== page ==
I have friends. I don’t have, well, LOTS of friends. But I have friends. There are people I enjoy being around. There are people I share activities with. And there are some friends…the really good ones…that I share life with and talk more openly and honestly with. But I’ve never thought about doing that…well…missionally.
That’s just what Rick Thomas suggests in a post over at his blog, RickThomas.net. He claims that Jesus was pretty intentional in how he chose his friends. Look at Matthew 4:18-19:
As he walked by the Sea of Galilee, he saw two brothers, Simon, who is called Peter, and Andrew his brother, casting a net into the sea—for they were fishermen. And he said to them, “Follow me, and I will make you fish for people.”
He chose his friends for a purpose…to follow him. (In fairness, I’m not sure this accounts for relationships with Mary, Martha, and Lazarus here.)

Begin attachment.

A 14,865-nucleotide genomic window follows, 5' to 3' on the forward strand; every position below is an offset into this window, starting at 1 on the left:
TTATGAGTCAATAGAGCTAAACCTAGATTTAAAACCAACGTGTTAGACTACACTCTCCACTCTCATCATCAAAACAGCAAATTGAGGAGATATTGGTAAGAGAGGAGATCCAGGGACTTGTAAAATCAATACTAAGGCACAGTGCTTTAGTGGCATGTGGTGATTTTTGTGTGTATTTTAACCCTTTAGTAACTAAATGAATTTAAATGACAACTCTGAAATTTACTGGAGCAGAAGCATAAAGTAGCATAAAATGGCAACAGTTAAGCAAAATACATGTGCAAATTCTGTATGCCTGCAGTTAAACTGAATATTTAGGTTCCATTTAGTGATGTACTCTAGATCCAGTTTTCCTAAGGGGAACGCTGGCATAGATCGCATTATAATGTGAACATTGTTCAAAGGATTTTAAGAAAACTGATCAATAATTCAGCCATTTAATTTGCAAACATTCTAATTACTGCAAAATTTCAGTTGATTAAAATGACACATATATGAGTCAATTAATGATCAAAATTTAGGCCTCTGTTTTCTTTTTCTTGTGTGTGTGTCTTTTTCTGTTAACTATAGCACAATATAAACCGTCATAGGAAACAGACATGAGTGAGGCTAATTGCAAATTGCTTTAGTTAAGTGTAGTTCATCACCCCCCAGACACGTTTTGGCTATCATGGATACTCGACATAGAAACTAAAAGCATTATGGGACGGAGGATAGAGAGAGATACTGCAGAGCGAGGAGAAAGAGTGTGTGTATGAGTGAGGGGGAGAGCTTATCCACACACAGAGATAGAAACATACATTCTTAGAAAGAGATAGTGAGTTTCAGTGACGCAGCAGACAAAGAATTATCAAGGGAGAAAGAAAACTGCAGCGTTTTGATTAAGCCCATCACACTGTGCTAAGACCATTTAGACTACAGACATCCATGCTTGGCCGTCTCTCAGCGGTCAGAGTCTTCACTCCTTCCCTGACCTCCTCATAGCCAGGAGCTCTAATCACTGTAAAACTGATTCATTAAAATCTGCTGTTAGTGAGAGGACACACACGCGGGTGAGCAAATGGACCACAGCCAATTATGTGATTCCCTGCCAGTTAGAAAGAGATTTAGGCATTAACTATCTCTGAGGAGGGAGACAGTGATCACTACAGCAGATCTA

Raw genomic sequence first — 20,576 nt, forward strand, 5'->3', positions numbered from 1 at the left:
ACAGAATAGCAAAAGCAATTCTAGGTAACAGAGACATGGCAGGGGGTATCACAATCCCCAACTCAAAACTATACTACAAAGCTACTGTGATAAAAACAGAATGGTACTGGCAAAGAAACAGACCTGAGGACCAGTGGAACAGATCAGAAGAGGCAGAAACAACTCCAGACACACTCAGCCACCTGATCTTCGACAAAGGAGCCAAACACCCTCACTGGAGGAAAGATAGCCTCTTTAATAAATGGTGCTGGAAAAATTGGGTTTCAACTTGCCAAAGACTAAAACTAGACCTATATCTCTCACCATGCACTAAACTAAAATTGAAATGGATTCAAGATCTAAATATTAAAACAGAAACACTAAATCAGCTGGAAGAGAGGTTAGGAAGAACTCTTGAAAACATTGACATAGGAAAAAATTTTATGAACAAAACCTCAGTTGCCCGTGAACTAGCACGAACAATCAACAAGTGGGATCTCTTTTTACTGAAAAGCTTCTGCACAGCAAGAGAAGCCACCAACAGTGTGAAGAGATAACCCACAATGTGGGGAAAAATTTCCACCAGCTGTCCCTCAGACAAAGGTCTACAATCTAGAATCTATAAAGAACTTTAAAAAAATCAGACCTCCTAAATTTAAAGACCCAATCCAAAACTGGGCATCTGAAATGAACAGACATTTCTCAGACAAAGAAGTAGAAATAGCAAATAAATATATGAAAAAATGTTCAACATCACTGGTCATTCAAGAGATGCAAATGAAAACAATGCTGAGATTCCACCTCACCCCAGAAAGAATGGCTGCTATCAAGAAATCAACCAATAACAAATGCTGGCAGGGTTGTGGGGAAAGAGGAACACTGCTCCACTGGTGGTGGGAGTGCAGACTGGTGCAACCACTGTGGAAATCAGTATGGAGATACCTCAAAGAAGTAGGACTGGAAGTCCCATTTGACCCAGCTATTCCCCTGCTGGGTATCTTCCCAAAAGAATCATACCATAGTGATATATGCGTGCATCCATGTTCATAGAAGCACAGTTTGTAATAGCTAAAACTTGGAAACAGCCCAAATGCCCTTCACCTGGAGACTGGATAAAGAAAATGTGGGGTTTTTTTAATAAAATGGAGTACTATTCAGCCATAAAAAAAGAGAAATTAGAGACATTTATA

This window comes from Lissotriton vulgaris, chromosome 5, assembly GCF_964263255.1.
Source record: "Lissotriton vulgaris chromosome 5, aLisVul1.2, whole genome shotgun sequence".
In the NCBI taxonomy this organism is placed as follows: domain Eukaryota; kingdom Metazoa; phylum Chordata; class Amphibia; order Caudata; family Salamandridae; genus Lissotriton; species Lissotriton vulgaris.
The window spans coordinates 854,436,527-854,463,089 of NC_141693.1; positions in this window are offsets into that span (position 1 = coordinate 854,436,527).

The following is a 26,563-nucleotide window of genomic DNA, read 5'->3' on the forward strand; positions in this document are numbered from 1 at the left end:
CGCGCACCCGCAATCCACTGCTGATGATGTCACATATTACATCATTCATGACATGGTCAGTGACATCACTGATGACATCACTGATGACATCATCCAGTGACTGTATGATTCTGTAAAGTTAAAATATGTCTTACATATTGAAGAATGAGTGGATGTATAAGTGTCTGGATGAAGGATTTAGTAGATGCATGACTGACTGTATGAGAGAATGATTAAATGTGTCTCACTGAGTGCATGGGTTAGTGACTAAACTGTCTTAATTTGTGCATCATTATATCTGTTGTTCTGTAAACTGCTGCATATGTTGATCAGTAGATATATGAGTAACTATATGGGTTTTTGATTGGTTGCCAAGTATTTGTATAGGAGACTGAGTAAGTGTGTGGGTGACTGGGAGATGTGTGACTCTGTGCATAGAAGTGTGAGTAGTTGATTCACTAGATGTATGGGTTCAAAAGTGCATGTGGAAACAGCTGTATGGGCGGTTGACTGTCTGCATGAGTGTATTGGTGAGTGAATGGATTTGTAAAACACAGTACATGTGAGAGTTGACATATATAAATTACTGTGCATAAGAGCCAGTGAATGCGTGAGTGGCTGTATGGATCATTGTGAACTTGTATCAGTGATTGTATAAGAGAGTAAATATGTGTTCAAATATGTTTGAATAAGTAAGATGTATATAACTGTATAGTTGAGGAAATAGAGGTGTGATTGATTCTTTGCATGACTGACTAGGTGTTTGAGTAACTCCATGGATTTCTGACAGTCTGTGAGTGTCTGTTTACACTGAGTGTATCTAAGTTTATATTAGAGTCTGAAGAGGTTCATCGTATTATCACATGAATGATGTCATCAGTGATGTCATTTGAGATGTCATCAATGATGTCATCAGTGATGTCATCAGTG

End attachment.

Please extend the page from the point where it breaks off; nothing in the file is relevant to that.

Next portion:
Thomas suggest that we might want to have this be a sort of model for us.
Jesus had a heavenly purpose for Himself and His closest friends (Matthew 6:33). He built His relational network in order to have the best possible advantage of redeeming the greatest number of people. He had thirty-three years to find, envision, and equip a group of friends who could carry out His redemptive vision to multiple generations.
How many years do you have to find, envision, and equip a group of friends to carry out His redemptive vision? Of course you and I do not know the answer to that question, but maybe that is not the best question to ask. How about this?
What is your redemptive motive for friendships?
What is your redemptive mission for friendships?
What is your redemptive methodology for friendships?
While I appreciate what Thomas is doing here I’m not sure how practical this is for (at least what I consider to be) friendships. It sounds a little colder and more calculated than I’d care for it to be. But I do think we can assess existing friendships and ask what relationships might be pulling us away from our larger missional purpose and might need be examined.
What say you?